I've got a pretty good little library in my head of how to play the golf course.

Q. Would you rather have superior length and no experience, or not superior length and loads of experience?
TIGER WOODS: Well, I would like to hit it 40, 50 yards past the longest guy out here (laughter) and I'll figure it out from there (smiling).

Q. The Masters might be the biggest collection of people on earth with no cell phones.
TIGER WOODS: It's nice, isn't it. (Smiling).

Q. How does it change the experience for you? Is it refreshing on the tee box or walking down the fairway? It must look very different to you, and how does that make it unique?
TIGER WOODS: Well, you know, as people have learned, you know, what is acceptable and not acceptable on the golf course with cell phones, you know, it's very simple. We don't mind you taking pictures. We don't mind you videoing it while we're playing. Just please put it on silent.
It took a number of years for, you know, most people to figure that out, but now it's not really that bad.
But this event, is so different, and is so unique. It's pure golf. You know, it's just player and caddie out there playing. We're prepping together and there's no other distractions inside the ropes. Some of the events, like The Open Championship, because it's usually on very small venues, because the golf courses are so old, that there's not a lot of room and there's sometimes 75 to 100 people inside the ropes following us, and that gets a little distracting and it gets a little difficult at times.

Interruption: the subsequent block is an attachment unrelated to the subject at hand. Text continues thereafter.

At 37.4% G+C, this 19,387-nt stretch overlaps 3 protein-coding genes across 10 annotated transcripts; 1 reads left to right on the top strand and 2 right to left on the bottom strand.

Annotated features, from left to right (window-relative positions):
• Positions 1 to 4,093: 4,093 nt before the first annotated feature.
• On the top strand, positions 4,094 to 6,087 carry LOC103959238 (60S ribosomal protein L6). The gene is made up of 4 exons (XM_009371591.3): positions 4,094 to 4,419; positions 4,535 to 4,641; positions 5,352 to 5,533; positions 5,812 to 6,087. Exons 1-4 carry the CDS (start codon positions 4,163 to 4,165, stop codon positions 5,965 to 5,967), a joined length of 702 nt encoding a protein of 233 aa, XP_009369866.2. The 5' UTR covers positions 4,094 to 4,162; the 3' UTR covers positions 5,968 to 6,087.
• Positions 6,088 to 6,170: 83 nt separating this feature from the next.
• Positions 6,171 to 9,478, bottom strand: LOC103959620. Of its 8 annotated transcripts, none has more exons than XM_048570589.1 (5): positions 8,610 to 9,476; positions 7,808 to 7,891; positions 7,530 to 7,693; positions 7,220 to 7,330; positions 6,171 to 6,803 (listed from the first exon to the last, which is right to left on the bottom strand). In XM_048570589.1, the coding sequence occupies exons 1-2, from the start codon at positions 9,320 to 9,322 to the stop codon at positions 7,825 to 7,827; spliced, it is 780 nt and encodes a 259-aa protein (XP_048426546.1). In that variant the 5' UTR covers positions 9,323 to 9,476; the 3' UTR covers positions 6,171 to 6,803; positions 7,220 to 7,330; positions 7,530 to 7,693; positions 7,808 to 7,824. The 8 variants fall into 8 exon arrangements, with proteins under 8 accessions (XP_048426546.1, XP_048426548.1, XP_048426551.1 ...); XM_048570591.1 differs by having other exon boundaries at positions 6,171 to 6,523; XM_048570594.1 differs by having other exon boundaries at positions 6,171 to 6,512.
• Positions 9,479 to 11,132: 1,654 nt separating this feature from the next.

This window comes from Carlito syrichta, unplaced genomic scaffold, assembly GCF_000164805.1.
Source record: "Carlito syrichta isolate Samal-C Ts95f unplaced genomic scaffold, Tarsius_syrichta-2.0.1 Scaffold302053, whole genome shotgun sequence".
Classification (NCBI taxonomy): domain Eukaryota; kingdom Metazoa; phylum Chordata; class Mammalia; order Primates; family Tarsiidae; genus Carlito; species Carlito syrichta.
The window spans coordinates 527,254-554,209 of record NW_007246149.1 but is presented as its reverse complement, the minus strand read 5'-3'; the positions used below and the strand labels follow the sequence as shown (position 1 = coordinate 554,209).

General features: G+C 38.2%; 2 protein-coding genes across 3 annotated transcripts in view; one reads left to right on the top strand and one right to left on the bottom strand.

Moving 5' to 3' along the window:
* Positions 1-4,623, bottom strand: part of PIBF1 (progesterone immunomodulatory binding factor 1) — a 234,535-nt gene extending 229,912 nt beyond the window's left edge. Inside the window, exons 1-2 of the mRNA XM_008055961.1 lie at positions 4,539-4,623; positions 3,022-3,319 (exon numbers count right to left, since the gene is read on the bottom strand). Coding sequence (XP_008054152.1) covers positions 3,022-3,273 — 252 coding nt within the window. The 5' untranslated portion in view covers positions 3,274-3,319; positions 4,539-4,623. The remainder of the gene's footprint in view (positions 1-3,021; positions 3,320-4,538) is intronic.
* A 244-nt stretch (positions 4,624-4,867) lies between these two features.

But here, it's just us playing, and you see some of the greatest golf you've ever seen here. I think that's one of the reasons why.

Q. When you step back and look at the totality of your stellar career, how surprised are you that you haven't won a major in more than ten years? Thank you.
TIGER WOODS: Yeah, I would say that I wouldn't have foreseen that, for sure. After I won my 14th, I felt like I still had plenty more major championships that I could win, but unfortunately I just didn't do it. I put myself there with chances on the back nine on various Sundays and just haven't done it.
You know, hopefully this year, I put myself there again, and hopefully I'll get it done.

Q. Welcome back to Augusta. They made history here Saturday. I'd love to here your thoughts on the Women's Amateur event.